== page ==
I gave up my car some years back. It was one of my better decisions; I can just sit back and let someone else take the strain of driving. The time to relax, work and think is invaluable. I’d thoroughly recommend it! I can honestly say that not having a car can open up your world. I have never before interacted with so many strangers, from a brief chat with the person sitting next to me, to helping someone in need. It actually makes me feel good too!

It’s taken a bit of getting used to. What I didn’t anticipate at the time was how much public transport is a shared space. Having spent many years behind the wheel, I had become used to my car being my private little oasis; the only people who shared this space were those I invited into it. It was strange at first, but I soon learned how to ‘zone out’ when I need to.

Most journeys are uneventful, apart from the usual delays. But there is one particular journey that tested my strong desire to be ‘left to my own thoughts’. Since then, and it has been over a year since this happened, I have reflected on the experience many times.

This particular journey demonstrated how we can all jump to conclusions and would prefer to shy away from anything that challenges the status quo. It also demonstrated that by challenging your (or in this instance my) shortcomings and taking the plunge to interact, you can make a massive difference to another person’s life – no matter how small or insignificant you think it is.

This is the story of the guy I met on the bus.

I got on the bus to go into town. It was a lovely summers day and the bus was full – apart from one seat next to a man who’s demeanour was somewhat off-putting. He was talking loudly into his mobile phone in an effort, it seemed, not only to convey a message to the person on the other end, but to also announce to everyone on the bus that he was angry. He had succeeded, noticeable by the deafening silence and by those in front of me actively making their way as far down the isle as they could to avoid the empty seat. I could feel the tension of my fellow passengers, and you could understand why. His behaviour was very threatening.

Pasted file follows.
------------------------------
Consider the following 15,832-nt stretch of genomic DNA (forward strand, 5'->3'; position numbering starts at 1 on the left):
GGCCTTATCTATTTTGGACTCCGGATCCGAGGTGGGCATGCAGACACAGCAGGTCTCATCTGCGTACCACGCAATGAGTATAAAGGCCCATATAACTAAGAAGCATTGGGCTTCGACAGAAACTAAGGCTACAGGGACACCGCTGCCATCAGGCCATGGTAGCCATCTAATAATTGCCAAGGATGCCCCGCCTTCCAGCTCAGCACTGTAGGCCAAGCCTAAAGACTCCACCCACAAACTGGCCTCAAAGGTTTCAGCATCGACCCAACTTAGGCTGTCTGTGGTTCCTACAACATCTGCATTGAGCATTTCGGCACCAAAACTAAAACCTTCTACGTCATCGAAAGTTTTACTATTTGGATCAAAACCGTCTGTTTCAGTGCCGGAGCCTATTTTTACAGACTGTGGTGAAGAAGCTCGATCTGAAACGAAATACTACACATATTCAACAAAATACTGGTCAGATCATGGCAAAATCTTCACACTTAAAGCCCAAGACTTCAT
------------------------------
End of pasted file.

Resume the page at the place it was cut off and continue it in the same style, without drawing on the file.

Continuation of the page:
Now, I am the sort of person who will walk into a fire and ask how hot later, but even I had my reservations about sitting next to him. I told myself that if I didn’t go and sit down next to him, then I have learned nothing from my years working in mental health. And so I did, much to the relief of those around me. Listening to the one-sided conversation I began to realise why he was so angry – he wanted to tell everyone that he wasn’t feeling ok. He was asking for help, and at the very least, to be understood. This is a summary of the details I gleaned from his conversation:

He was a Sergeant who had recently returned from his second tour of duty in Afghanistan. He was going into town to meet some of the guys from his regiment and he didn’t know what state he would be in when he returned home – if he returned home. He anticipated that the way he felt right now, he was likely to get into a fight and be picked up by the MP’s, or worse… he might do something to himself.

“(Name) was going to be there – he was the one who had his legs blown off. It will be great to see him. God he has suffered. And it was my fault. I should have done more to protect him. He was my responsibility.”

“No one knows what it’s like out there. What you see and what you have to cope with – the women and the children suffering. And I can’t get over those guys on the train – spitting at me. Why, after all I’ve been through?”

I felt for this guy. No one, other than those who have served in wars, can understand what it must be like, and he was obviously hurting. When he had finished his call, I nudged him and held out my hand to shake his – the only thing I could think of at the time to connect with him. He looked at me puzzled and suspiciously.

“Respect” I said. “I can’t begin to understand what it must have been like for you out there, but respect”.

He relaxed instantly and shook my hand. We had a brief conversation about his plans that evening before the bus reached its final destination. We said goodbye and went our separate ways. A minute or two later I felt a tap on my shoulder. It was the soldier.

“Thank you, that really helped”. He turned and walked back into the crowd.


 3 simple steps

 Step 1:        Look after yourself

(Recognise distress early, find ways to help yourself to cope, and know when to ask for help & support)

Step 2:        Look out for others

(If you see someone needing help or is in distress ask if they are “OK”)

Step 3:        Offer help & support

(Only if you feel able to – keep it simple and know your limitations)

Gill's blog

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